Melbourne, 8 November (Argus) — The Australian government today released its energy policy paper calling for greater deregulation of its electricity sector, overhauling the planning approval process for resource projects, moving to a lower emissions economy, greater energy security and remaining a competitive regional energy supplier.
Today's release reiterated many of the conclusions reached in the draft energy white paper released on 11 December last year, such as suggesting state governments sell their interest in energy assets as part of a wider reform of the domestic energy market. State governments largely own power transmission and distribution networks.
Australian energy and resource minister Martin Ferguson said that he will be meeting with his state counterparts on 7 December to discuss the reform proposals, aiming to craft necessary legislation to be voted in federal and state parliaments during the next 12 to 18 months. The energy policy paper is the first since the ruling Labor party came to power in November 2007.
“The energy white paper is about laying the foundation for sound energy policy development in this country for years to come,” Ferguson said. “It faces up to major challenges such as rising energy prices, pressures in Australia's gas markets, remaining competitive in the development of our energy resources, maintaining our liquid fuel security and bringing new clean energy technologies to market.”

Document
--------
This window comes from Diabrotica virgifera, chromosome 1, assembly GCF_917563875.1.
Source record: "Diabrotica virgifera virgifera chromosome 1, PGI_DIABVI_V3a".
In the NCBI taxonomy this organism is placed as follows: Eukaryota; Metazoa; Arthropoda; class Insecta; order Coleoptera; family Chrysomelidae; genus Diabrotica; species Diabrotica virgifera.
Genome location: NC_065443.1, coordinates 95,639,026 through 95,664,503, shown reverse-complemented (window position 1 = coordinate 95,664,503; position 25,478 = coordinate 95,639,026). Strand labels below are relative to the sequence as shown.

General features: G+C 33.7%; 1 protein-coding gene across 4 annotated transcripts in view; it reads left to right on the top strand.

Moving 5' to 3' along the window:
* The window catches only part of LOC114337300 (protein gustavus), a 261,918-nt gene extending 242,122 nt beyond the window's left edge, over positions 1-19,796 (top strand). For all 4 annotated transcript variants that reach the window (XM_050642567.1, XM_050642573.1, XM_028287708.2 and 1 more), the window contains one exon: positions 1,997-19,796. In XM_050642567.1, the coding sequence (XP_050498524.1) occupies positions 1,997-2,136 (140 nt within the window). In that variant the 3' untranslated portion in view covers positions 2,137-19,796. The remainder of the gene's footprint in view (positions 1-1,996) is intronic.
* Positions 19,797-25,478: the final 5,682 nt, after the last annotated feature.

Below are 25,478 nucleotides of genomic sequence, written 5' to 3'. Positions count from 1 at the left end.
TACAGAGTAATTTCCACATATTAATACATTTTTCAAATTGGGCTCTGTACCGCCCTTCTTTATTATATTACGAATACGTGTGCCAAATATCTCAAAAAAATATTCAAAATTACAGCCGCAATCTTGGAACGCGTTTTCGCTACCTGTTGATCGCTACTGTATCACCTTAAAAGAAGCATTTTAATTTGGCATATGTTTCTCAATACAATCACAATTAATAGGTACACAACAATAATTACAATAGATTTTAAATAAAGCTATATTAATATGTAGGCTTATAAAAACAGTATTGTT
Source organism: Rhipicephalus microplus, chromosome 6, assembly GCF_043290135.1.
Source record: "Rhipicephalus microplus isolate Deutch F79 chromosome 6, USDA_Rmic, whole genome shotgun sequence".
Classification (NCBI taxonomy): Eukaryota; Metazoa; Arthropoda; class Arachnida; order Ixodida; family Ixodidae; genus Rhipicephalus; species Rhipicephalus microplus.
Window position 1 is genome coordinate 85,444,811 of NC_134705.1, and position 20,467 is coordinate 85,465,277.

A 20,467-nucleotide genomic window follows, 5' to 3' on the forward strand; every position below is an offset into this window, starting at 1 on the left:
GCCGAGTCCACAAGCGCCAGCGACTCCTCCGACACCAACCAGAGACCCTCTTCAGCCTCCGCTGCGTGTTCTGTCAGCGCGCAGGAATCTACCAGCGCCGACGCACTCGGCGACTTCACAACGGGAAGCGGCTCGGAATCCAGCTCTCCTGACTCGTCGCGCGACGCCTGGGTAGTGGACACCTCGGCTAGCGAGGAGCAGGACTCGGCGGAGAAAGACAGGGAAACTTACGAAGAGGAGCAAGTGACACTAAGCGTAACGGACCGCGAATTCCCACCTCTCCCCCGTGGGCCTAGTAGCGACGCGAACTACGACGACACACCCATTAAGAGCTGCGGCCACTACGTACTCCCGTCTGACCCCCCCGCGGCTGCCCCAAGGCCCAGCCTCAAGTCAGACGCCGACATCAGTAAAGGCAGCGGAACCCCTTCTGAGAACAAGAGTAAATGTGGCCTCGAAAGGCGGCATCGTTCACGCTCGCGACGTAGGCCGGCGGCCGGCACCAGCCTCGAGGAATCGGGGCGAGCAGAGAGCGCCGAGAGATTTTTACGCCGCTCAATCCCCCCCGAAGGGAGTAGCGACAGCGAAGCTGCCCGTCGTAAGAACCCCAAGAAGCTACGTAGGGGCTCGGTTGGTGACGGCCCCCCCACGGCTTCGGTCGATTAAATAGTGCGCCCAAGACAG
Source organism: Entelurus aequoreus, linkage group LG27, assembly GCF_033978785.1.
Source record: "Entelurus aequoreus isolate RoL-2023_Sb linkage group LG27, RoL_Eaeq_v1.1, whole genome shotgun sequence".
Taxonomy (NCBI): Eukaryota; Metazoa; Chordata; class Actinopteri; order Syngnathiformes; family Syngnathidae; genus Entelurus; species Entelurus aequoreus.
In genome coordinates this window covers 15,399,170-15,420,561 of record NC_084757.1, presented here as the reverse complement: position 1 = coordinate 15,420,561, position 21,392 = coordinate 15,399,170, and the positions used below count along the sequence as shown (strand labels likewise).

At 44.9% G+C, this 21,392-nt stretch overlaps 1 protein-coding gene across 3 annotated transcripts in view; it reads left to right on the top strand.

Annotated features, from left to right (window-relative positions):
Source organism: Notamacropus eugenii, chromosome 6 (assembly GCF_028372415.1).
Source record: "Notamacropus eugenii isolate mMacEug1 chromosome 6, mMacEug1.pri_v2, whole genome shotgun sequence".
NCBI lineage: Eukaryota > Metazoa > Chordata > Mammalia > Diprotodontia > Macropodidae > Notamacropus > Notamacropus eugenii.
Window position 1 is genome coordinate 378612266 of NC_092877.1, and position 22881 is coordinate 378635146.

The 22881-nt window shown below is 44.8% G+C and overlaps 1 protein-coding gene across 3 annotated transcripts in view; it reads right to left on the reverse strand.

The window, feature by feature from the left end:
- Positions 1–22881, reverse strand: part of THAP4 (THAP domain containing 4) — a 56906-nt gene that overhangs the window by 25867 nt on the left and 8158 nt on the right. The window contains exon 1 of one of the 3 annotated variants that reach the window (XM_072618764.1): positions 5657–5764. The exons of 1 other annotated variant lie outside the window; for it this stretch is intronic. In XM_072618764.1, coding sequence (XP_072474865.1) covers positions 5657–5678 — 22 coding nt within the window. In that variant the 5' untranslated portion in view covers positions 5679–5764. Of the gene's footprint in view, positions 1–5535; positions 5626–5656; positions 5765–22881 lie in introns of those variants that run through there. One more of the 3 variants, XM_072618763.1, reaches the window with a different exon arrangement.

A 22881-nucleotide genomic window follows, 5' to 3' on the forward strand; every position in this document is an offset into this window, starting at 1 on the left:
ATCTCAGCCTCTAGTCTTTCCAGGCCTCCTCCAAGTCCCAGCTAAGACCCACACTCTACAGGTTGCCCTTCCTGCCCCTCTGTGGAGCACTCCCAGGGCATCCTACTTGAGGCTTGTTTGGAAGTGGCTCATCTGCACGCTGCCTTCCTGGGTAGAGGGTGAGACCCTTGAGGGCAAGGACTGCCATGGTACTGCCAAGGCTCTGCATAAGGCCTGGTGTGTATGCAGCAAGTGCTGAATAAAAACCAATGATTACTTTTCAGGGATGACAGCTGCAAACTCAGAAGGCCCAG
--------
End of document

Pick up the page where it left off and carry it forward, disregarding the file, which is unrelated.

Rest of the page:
Ferguson acknowledged that energy supplies and demand were being influenced by forces not predicted 12 or 18 months ago.
Australian gas producer and utility AGL Energy today also released a presentation showing there was little to no forecasts for new gas-fired power stations in Australia by 2020 amid slower power demand growth. This compares with 2009 when 8,300MW of gas-fired capacity was estimated to be required by 2020 and down from the 2006 forecast of 10,000MW. AGL forecast 9,950MW of renewable power capacity to come on line by 2020, which accounts for more than 95pc of projected new power installation.
“We have lost some demand from the industrial sector, we are seeing people consuming energy more efficiently and we have seen roof-top solar prices come down and this is all having an effect on electricity demand patterns,” Ferguson said.
Australia had greater scope to boost energy exports further, particularly from LNG. “I see a window until 2020, it is by no means certain that we can get it, but if we have the right policy frameworks in place, we remain cost competitive then I think you will see some more developments in LNG,” Ferguson said. Australia is currently building 61.8mn t/yr of LNG capacity to add to the existing installed capacity of 24.2mn t/yr.
“It is also important that all governments maintain an attractive investment environment through efficient, timely and consistent national planning, approval and regulatory process,” Ferguson said.
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